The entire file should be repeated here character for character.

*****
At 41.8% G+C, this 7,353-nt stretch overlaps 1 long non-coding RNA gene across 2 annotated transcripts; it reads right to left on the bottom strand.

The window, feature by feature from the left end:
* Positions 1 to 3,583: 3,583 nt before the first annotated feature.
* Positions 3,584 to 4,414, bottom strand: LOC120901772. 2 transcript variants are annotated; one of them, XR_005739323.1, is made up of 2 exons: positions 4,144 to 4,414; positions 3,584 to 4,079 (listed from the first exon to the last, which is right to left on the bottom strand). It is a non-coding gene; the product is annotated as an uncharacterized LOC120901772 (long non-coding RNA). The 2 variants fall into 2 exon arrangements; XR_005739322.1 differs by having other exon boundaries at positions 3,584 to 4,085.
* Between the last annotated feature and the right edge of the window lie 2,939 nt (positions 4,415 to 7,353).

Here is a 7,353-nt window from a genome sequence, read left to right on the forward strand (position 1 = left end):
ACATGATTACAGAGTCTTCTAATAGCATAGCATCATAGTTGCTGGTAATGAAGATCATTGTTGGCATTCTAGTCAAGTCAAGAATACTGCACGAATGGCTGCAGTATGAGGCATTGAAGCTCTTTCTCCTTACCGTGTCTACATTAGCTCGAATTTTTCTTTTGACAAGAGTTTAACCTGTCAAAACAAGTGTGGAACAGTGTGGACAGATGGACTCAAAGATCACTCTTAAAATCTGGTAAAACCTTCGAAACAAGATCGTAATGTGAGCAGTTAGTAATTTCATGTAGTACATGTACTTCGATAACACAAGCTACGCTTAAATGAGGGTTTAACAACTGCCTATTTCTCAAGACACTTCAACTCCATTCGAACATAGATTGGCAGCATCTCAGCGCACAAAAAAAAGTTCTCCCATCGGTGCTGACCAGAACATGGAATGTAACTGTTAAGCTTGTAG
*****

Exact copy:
At 41.8% G+C, this 7,353-nt stretch overlaps 1 long non-coding RNA gene across 2 annotated transcripts; it reads right to left on the bottom strand.

The window, feature by feature from the left end:
* Positions 1 to 3,583: 3,583 nt before the first annotated feature.
* Positions 3,584 to 4,414, bottom strand: LOC120901772. 2 transcript variants are annotated; one of them, XR_005739323.1, is made up of 2 exons: positions 4,144 to 4,414; positions 3,584 to 4,079 (listed from the first exon to the last, which is right to left on the bottom strand). It is a non-coding gene; the product is annotated as an uncharacterized LOC120901772 (long non-coding RNA). The 2 variants fall into 2 exon arrangements; XR_005739322.1 differs by having other exon boundaries at positions 3,584 to 4,085.
* Between the last annotated feature and the right edge of the window lie 2,939 nt (positions 4,415 to 7,353).

Here is a 7,353-nt window from a genome sequence, read left to right on the forward strand (position 1 = left end):
ACATGATTACAGAGTCTTCTAATAGCATAGCATCATAGTTGCTGGTAATGAAGATCATTGTTGGCATTCTAGTCAAGTCAAGAATACTGCACGAATGGCTGCAGTATGAGGCATTGAAGCTCTTTCTCCTTACCGTGTCTACATTAGCTCGAATTTTTCTTTTGACAAGAGTTTAACCTGTCAAAACAAGTGTGGAACAGTGTGGACAGATGGACTCAAAGATCACTCTTAAAATCTGGTAAAACCTTCGAAACAAGATCGTAATGTGAGCAGTTAGTAATTTCATGTAGTACATGTACTTCGATAACACAAGCTACGCTTAAATGAGGGTTTAACAACTGCCTATTTCTCAAGACACTTCAACTCCATTCGAACATAGATTGGCAGCATCTCAGCGCACAAAAAAAAGTTCTCCCATCGGTGCTGACCAGAACATGGAATGTAACTGTTAAGCTTGTAG